Mercury pro Dustin Connell laid a smackdown on the rest of the Top 10 during the Championship Round on Toledo Bend Reservoir during B&W Trailer Hitches Stage One presented by Power-Pole. Connell amassed more than 112 pounds of bass on the final day, taking out his closest competitor, Spencer Shuffield, by over 40 pounds.
So, was it all thanks to forward-facing sonar and tiny minnow baits? Well, sort of. But considering just about everyone else in the Top 10 used similar electronics and plastics, there was clearly more to Connell’s dominant performance.
“Yeah, it was an easy win,” joked Connell. “All I had to do was turn on my forward-facing sonar and throw the CrushCity Freeloader and Mooch Minnow around and catch them.
“Seriously, there is a lot that went into that win, and a lot of it had to do with work I did prior to the event on Toledo Bend.”
In the months leading up to the start of the 2024 season, Connell spent several days per week working with his forward-facing sonar on his local Alabama waters, getting into the type of fishing shape that he felt was necessary to be at the top of his game right when the season kicked off. He dialed in the subtle nuances of chasing suspended bass with Lowrance ActiveTarget — identifying fish species, size and movement and how to trigger bites, all based on pixels on a screen.
“I spent a lot of time preparing for this event and the season in general,” Connell said. “For me, the pattern inside my pattern is really understanding the mechanics of my electronics and understanding how to present my casts.”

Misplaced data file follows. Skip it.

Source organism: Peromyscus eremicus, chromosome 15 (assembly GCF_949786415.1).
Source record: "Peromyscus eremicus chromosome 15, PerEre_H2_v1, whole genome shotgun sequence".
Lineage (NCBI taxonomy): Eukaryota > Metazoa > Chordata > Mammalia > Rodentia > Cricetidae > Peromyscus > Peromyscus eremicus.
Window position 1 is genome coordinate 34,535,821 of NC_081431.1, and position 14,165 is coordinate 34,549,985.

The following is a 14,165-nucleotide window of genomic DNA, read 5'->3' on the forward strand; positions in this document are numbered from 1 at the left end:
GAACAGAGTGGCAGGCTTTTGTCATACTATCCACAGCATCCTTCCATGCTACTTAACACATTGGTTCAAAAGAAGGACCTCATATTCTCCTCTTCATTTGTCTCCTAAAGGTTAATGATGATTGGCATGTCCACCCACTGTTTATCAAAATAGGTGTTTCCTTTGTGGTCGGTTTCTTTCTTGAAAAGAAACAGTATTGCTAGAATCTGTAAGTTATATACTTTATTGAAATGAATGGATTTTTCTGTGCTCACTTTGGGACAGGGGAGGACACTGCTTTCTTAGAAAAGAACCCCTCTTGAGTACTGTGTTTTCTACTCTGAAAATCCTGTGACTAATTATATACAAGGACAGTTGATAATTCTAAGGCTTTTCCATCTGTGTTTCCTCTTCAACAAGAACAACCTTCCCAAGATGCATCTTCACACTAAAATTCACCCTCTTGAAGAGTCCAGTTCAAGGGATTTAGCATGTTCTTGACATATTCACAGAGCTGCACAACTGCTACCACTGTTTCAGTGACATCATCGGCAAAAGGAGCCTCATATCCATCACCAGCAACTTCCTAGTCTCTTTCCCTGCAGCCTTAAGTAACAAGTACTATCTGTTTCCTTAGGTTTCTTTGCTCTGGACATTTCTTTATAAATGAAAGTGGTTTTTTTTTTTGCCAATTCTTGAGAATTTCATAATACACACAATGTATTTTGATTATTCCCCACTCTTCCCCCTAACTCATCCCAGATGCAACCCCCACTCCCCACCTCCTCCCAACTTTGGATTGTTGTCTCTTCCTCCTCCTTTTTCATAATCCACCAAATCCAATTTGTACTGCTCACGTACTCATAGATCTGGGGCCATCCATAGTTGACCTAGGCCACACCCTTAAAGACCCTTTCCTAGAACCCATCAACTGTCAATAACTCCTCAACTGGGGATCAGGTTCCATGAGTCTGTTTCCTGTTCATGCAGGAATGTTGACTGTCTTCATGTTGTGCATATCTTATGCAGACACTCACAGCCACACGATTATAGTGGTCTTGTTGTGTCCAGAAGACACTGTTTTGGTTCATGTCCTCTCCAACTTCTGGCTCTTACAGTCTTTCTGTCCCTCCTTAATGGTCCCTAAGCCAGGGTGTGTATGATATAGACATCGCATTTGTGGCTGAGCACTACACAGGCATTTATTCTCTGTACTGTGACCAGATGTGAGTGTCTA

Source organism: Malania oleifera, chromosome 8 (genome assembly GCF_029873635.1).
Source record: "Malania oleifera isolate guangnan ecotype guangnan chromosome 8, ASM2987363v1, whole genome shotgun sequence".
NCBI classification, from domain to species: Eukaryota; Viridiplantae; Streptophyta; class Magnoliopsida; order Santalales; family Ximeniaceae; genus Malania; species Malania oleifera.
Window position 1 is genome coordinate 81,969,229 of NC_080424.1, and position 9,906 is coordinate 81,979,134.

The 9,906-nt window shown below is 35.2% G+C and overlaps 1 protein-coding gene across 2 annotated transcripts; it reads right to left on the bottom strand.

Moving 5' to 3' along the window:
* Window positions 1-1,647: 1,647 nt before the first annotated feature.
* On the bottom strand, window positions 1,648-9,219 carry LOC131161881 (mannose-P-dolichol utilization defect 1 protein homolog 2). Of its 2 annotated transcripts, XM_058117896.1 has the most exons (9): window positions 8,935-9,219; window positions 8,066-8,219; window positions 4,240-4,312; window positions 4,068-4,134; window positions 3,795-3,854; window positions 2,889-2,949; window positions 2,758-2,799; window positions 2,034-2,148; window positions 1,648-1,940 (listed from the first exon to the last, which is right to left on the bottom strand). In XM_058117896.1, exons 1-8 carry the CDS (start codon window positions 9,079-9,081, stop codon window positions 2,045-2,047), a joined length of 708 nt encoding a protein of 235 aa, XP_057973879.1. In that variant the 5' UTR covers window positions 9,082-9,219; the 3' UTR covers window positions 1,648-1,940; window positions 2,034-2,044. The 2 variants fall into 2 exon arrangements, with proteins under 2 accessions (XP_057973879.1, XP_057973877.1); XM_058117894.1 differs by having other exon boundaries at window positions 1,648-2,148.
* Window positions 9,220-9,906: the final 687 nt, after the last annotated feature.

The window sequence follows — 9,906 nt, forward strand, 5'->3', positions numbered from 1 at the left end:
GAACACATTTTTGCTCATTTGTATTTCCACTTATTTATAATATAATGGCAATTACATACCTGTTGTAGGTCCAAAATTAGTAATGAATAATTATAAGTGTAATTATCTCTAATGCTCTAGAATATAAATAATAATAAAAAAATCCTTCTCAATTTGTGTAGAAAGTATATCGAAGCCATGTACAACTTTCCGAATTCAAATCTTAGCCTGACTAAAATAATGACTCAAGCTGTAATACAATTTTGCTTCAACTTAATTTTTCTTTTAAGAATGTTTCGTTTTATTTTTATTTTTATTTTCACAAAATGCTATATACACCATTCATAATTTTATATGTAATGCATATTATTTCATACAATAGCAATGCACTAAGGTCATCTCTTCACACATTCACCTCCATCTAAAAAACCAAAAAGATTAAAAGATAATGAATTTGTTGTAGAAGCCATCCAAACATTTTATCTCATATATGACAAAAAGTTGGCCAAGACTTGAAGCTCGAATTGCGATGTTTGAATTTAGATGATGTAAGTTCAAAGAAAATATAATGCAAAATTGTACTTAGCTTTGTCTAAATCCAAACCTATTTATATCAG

“I needed to get in tune with the unit and know what I’m looking at. I learned what a 2- or 4-pounder looks like. I learned whether they’re coming toward me, what direction they’re facing, the small details that I learned to help make the fish bite.”
Casting isn’t often discussed in conjunction with offshore fishing, but Connell believes accuracy is vital for success. Making the perfect presentation is just as important as when flipping under docks or skipping frogs under overhanging branches; in this case, he uses his electronics as his eyes to spot the target.
“The cast is so, so important,” Connell said. “If a fish is 2 feet under the surface and I make a bad cast in front of him, I can spook him, push him down or even frighten an entire school. Accurate casting and knowing where to cast is just as important fishing with forward-facing sonar as it is trying to be accurate with fishing shore cover.”
Connell insists that if someone wants to become a better angler there’s no substitute for time on the water. All the best and newest technology in the world won’t bring a victory if the angler doesn’t take the time to master his or her craft. His fifth Bass Pro Tour trophy serves as a testament to his hard work.
“I want to learn every day,” Connell said. “Maybe I’m wrong, but this is my job, my craft, my passion. I have an intrinsic motivation to learn my craft. I was fishing three or four times per week for months prior to this season starting. It’s so darn important, the days on the water preparing for what’s ahead — learning how fish react under all conditions, learning to read what I’m looking at on my units.
“Tinkering to get everything dialed in and putting in the time and working hard at my craft was what put me in the position to win.”